Fired NAACP leader sues David Wildstein

A former state worker who was fired from his state job after David Wildstein published a news article about several of his social media posts, is suing the Republican dirty trickster who publishes a political news blog.

Jeffrey Dye, who is president of Passaic’s NAACP chapter, was dismissed about a year ago from his job as a business representative, earning a $56,000 salary at the state Labor Department.

Acting as his own lawyer, Dye filed a lawsuit in state Superior Court in Passaic County charging Wildstein and the New Jersey Globe with defamation, seeking a jury trial and unspecified damages.

In the complaint, Dye denies several allegations made against him in the Globe, particularly that he berated Wildstein with anti-Semitic invective when he called to do a story after Dye was found to have several controversial Facebook posts.

The Facebook posts attributed to Dye included one that alleged Israel sterilized Ethiopian Jewish immigrants, another that compared atrocities against blacks to those against Jews and another that cited former state Schools Development Authority CEO Lizette Delgado-Polanco, who Dye allegedly accused of “hiring all Latino family members and friends and excluding black people.”

In particular, Wildstein wrote that Dye told the New Jersey Globe, “I don’t talk to fucking Jews,” during a very brief telephone interview that ended with, “Get the fuck out of here.” Dye denies that exchange took place.

Dye, who is president of Passaic’s NAACP chapter, posted a denial on August 28, 2019, asserting that the allegation he used that language, “Is Simply A Lie By David Wallstien.”

Wildstein has labeled other political rivals as anti-Semitic, some for causes that appear to be unjustified, among them Rep. Bonnie Watson Coleman, Jersey City School Board member Joan Terrell-Paige, Trenton City Council President Kathy McBride and two of her colleagues, Council members George Muschal and Robin Vaughn (who Wildstein also marked as homophobic).

If there appears to be a trend in Wildstein’s disclosures of anti-Semites, which are often followed by trains of elected officials calling for the resignation of or passing similar judgments on those accused by Wildstein, it’s a standard play in witch hunting.

Before reinventing himself as a journalist, Wildstein masterminded the George Washington Bridge shutdown during the administration of former Gov. Chris Christie and kept secret his longtime involvement with PoliticsNJ, another blog that was ultimately sold to President Donald Trump’s son in law, Jared Kushner

While serving as a top aide to Gov. Chris Christie at the Port Authority of New York and New Jersey, Wildstein arranged traffic jams at the George Washington Bridge to punish Fort Lee’s Democratic mayor for not endorsing the Republican for re-election.

Wildstein resigned from the Port Authority of New York and New Jersey after being implicated in the scandal, and he later pled guilty to federal crimes and assisted in the prosecution of his conspirators under a deal with U.S. Attorney Paul Fishman.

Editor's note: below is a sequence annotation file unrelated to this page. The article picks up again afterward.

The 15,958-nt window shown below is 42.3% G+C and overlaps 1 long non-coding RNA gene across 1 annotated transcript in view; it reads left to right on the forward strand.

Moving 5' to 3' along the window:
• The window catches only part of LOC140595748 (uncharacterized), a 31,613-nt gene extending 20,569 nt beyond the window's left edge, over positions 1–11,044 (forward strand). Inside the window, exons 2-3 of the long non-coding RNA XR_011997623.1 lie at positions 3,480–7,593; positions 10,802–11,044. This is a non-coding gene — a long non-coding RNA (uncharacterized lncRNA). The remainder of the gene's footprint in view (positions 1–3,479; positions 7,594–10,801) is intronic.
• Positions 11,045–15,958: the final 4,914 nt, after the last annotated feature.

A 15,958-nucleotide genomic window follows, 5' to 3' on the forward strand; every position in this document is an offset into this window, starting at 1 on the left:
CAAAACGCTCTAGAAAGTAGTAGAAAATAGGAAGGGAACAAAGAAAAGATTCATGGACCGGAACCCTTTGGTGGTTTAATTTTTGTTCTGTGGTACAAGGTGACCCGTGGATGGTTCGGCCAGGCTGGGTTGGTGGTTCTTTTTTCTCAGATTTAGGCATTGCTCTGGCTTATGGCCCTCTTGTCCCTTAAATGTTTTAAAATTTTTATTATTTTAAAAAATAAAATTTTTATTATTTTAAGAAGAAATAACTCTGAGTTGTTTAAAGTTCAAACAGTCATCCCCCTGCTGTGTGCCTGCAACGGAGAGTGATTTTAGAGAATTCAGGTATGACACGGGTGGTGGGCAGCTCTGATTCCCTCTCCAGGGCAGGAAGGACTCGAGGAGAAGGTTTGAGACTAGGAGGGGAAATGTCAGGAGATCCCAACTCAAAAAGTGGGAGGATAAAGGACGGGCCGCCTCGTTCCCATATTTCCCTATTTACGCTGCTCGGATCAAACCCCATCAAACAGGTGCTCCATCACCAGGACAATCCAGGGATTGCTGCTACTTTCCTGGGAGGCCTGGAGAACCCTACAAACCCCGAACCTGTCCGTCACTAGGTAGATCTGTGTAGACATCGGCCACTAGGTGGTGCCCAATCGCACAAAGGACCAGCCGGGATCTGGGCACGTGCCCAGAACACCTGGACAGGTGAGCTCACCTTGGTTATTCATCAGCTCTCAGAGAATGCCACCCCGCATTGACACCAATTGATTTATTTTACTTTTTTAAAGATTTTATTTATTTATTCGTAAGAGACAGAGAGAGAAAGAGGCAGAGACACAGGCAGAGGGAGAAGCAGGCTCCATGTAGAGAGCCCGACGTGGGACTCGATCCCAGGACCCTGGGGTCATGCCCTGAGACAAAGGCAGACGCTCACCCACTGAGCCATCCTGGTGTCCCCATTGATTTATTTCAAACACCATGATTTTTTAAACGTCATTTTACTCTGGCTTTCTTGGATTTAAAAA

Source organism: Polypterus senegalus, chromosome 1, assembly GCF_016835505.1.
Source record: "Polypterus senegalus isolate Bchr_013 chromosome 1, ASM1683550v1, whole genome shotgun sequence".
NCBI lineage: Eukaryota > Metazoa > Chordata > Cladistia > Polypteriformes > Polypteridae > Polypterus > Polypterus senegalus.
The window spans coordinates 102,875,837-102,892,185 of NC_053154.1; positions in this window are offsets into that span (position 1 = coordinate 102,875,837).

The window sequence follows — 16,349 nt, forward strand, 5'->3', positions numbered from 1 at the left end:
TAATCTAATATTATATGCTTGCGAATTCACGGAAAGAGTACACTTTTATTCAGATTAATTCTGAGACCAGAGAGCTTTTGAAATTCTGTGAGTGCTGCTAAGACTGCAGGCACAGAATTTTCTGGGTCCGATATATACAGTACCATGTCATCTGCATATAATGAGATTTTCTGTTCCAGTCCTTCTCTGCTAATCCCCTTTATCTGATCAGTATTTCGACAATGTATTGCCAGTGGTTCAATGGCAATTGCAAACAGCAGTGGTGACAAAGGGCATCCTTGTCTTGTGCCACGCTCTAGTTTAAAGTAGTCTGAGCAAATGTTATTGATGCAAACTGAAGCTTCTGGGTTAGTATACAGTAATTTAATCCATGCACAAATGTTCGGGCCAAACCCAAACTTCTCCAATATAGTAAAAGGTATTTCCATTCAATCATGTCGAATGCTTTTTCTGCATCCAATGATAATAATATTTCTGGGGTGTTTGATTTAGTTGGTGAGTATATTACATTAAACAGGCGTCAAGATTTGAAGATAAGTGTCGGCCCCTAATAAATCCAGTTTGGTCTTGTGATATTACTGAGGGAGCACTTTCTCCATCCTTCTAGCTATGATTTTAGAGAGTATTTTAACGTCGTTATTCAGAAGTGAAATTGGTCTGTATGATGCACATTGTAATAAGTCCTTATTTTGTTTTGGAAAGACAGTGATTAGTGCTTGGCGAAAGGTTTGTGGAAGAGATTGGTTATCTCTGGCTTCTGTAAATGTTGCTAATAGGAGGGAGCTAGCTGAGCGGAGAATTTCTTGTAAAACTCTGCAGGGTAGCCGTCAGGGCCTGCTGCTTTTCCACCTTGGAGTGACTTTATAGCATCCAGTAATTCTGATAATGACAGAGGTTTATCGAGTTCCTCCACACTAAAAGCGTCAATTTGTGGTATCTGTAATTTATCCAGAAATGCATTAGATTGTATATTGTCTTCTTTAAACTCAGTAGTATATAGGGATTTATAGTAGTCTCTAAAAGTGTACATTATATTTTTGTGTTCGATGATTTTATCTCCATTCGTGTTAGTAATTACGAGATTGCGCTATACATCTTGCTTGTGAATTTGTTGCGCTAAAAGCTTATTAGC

After Wildstein admitted to devising a political retribution scheme to create massive traffic jams at the George Washington Bridge in 2013, the United States Supreme Court.

Dye attributed his firing to defamatory articles in the NJ Globe, a political website run by Wildstein.

The United States Supreme Court overturned the guilty verdicts of Christie’s former deputy chief of staff, Bridget Anne Kelly and William Baroni, the top political appointee at the Port Authority, as well as Wildstein.

With all nine justices voting unanimously, the court threw out the criminal convictions, thus setting the Bridgegate villains free and opening doors for future acts of retaliation and retribution.

Writing for the majority, Justice Elena Kagan said federal prosecutors in Newark improperly applied federal fraud laws in charging the political operatives with participating in the scheme that was meant to punish the Democratic mayor of Fort Lee for his refusal to endorse the re-election of Christie, a Republican. 

“The evidence the jury heard no doubt shows wrongdoing — deception, corruption, abuse of power,” Kagan said in her 15-page opinion. “But the federal fraud statutes at issue do not criminalize all such conduct.”

The Bridgegate plot, which began with Kelly’s infamous email, “Time for some traffic problems in Fort Lee,” set off massive gridlock on Fort Lee’s narrow streets leading to George Washington Bridge during portions of five days in September 2013.

The three access lanes from Fort Lee to the Bridge were reduced to just one. Cars, buses and trucks — along with police, fire and ambulance units — then backed up into the borough’s streets, unable to move for hours.

Rather than calling this action a crime, the Court said the realignment of traffic lanes — no matter the purpose — was a “quintessential exercise of regulatory power.” 


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